Editor of the Loose-Leaf form guide and compiler of the ratings, Martin Harris has been a familiar sight on point-to-point courses since he started working on the ‘pointing bible’, “Hunter Chasers & Point-to-Pointers” in the early 1990s.
Martin first had his name on the annual publication in 2002 and now also operates as the Point-to-Point Racing Company’s senior race-reader, co-ordinating a national team who go pointing in all weathers to bring racegoers the detail of every single runner between the flags each season.
Jake Exelby rang him last week to get to know him better.
How did you get into point-to-pointing?
As a child, I used to go to the North Cotswold meeting at Springhill on an Easter Monday. It was full of Hooray Henrys with no interest in the racing who totally obscured the view, but it didn’t matter – I loved the experience.
Then I started working on Rules racecourses – doing my first commentary at Carlisle in 1988 – and got into working in pointing through that, helping with the annual and going through race videos. I did my first shift as a race-reader at Upper Sapey in 1994. There were 12 races and 131 runners and it went on forever, but the weather was perfect and it didn’t put me off.
Which jockeys have you most admired?
When I used to go as a punter, Damien Duggan, Tim Mitchell and Julian Pritchard –and Claire Allen and Emma James among the ladies. Nowadays, 95% of them are better than all but the top 5% 20 years ago and it's the bad ones who stand out!
Who have been your favourite horses?
The only one I’ve ever had an affinity with was Master Eryl, ridden by Matt Sheppard. He was a barmpot with wonky steering – he wore a pricker – and a tendency to bend fences in two, but he had so much natural ability and was exciting to watch.
When you’re rating horses, you have to be dispassionate, so I always want the top-rated to win!
What are your favourite courses?
I live very close to Chaddesley Corbett and I like it there, but my favourite is Bitterley – it’s a pretty spot and you can see everything.
What's been your funniest moment in the sport?
Normally it’s something a commentator says. I remember a grey horse falling at Larkhill but the commentator didn’t spot it. When he saw it again, he said it was still going well. The divided race at Kimble earlier this season was hilarious. You didn’t know what was running until they got to the start and bookies were taking bets on a mare of Phil Rowley’s even though she was still in Shropshire!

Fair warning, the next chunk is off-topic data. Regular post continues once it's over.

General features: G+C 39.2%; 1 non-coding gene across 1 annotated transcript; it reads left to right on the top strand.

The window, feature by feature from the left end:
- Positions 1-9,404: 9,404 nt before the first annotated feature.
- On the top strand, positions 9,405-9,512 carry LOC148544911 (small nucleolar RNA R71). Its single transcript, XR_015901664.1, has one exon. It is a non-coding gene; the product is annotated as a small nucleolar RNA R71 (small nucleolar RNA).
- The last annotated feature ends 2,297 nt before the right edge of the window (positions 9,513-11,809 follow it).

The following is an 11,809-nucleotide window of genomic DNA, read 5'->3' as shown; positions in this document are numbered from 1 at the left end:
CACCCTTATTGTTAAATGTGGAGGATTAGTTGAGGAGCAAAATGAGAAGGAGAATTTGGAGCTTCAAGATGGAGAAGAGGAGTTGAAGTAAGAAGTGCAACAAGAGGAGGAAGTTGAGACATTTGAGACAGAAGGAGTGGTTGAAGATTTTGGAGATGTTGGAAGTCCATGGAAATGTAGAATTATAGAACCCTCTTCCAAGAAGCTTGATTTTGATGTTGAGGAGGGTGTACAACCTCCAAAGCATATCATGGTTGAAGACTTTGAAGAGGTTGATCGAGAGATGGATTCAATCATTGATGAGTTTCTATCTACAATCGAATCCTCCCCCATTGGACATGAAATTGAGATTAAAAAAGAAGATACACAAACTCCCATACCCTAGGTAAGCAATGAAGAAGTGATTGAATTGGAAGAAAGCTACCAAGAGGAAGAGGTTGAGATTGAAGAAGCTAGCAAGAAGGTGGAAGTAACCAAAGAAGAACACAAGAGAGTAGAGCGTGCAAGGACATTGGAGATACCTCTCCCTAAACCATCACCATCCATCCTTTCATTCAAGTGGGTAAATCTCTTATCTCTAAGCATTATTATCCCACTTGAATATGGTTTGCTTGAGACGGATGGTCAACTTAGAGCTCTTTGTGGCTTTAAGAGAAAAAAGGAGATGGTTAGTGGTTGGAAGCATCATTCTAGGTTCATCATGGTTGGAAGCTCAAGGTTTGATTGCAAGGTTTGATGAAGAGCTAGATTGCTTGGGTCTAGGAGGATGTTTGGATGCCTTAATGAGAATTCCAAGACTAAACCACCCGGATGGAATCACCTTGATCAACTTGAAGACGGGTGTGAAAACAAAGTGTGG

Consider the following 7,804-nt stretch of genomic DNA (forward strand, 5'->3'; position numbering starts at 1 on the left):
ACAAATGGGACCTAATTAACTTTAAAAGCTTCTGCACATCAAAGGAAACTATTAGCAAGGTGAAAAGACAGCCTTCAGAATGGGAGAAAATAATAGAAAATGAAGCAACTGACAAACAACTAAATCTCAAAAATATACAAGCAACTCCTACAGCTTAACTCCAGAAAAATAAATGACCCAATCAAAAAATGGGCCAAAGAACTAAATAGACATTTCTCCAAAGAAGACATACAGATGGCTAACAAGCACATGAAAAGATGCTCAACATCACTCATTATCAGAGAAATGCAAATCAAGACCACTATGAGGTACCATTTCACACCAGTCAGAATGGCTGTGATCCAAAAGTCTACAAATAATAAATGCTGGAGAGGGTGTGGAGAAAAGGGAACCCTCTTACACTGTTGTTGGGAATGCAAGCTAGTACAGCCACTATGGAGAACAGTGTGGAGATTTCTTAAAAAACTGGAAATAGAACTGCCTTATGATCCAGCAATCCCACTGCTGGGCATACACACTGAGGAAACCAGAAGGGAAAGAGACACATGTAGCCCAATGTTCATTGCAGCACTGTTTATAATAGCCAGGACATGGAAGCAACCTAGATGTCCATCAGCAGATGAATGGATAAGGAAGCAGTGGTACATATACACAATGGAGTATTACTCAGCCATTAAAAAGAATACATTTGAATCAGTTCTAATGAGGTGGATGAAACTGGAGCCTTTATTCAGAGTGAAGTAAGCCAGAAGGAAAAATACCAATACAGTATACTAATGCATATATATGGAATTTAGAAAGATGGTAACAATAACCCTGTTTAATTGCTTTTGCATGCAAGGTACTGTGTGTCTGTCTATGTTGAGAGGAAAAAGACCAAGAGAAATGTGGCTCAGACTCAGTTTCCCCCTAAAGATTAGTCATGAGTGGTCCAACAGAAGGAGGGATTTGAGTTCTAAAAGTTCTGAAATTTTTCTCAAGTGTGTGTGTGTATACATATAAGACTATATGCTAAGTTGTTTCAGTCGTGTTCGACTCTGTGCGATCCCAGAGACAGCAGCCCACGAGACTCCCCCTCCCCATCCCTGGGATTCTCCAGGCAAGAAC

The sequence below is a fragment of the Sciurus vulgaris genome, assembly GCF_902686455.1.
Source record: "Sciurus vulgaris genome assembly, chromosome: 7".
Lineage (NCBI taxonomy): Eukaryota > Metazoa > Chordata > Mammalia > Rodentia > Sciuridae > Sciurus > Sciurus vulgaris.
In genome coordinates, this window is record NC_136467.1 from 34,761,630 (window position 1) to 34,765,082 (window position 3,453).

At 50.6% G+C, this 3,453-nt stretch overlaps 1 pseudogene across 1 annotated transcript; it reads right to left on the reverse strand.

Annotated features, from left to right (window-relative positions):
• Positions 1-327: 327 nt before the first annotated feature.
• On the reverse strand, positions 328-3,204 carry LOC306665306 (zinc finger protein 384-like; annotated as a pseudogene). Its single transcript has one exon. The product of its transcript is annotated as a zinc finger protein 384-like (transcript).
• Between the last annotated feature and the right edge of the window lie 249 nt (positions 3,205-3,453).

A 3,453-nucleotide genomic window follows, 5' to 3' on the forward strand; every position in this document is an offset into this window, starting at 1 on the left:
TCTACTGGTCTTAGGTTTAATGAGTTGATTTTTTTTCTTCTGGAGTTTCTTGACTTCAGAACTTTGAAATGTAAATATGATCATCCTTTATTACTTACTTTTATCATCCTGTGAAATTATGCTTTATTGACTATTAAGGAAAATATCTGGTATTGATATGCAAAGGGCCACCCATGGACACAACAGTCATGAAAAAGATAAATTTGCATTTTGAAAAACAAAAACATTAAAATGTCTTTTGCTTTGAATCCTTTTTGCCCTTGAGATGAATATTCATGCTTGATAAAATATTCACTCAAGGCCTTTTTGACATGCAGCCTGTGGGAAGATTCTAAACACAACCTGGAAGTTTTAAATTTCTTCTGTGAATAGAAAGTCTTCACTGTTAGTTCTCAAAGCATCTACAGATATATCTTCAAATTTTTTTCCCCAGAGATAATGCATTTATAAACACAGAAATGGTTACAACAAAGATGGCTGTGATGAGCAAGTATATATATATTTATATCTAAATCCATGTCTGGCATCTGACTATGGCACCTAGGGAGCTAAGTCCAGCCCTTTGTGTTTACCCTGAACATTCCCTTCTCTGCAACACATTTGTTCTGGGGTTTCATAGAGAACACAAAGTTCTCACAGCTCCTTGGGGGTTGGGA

My favourite write-up in the annual was a horse called Yr Eryr. “Welsh for ‘The Eagle’ but more Eddie than the feathered version so far – may fly further next season.”
What’s been your highlight?
That I’m still here after 30 years working in pointing!
What are your career ambitions?
Pointing’s actually got in the way of my career as a commentator! I’ve always put pointing first, even though it’s only one-third of my income. I’m passionate about the sport – maybe if I wasn’t, I’d have done some more high-profile gigs under Rules. I’m looking forward to Shelfield Park on March 20th – it’ll be my first commentary between the flags in years.
Which other commentators do you admire?
I actually prefer the funny ones to the accurate ones! And I’m a traditionalist, so I like the local commentators who know the horses and jockeys – people like Edward Dingle and Eddie Williams.
What recent changes have you seen for the better? And for the worse?
I’d be an advocate of keeping 48-hour declarations. This might cause problems for some meetings in a normal year, but only those that would get fewer than 30 runners and I don’t think we’ll see so many of those in future as I don’t think there will be so many meetings. Whether to publish them in advance is another matter.
I miss the “kamikaze pilots”, the proper arm-waving amateurs who are having a go regardless of their ability.
What would you do if you were in charge of the sport?
I’d reduce the number of areas to six, have no more than six meetings per weekend and make sure the fixture list was the most important part of the job – without a decent one, you can’t operate properly.
What do you think the effect of lockdown on pointing will be?
I think it will be similar to what happened after foot and mouth, with a 10% drop in horses. This year, we were on target to match last season’s total of qualification certificates issued, but was that the effect of the shorter season in 2019/2020?
What else have you been up to during lockdown?
Thank God the weather was good during the first lockdown. I’d go out on my road bike (Martin refused to send a picture of him in lycra!) and was as fit in May as at any time in the last 30 years. I normally do sportives (mass participation rides) in the summer but there weren’t any last year, so there was no end result apart from keeping me sane!
Have you enjoyed anything about lockdown?
It’s proved that I can cope without racing in my life – if only for three months – and can find other things to do.
Have you been cooking during lockdown? If so, what's your signature dish?
(Wife and fellow race-reader) Alex is the baker and I’m the chef! I do a mean ragu for a lasagne or spaghetti bolognaise.
Tell me about the TV and books you’ve enjoyed?
I’ve been bingeing on Game of Thrones but Alex kept falling asleep. I also tried to get her into Harry Potter but she’s more into CSI and anything crime-related – if she wanted to do me in, she’d get away with it!
Do you have a hero outside racing?
They’d all be sporting. Geraint Thomas in cycling and anyone who plays for Worcestershire at cricket or Aston Villa – woe betide anyone who runs the Villa down…
Who else should be featured in “The Lockdown Lowdown”?
A rider like Tim Mitchell. Or Granville Taylor, the doyen of point-to-point journalists.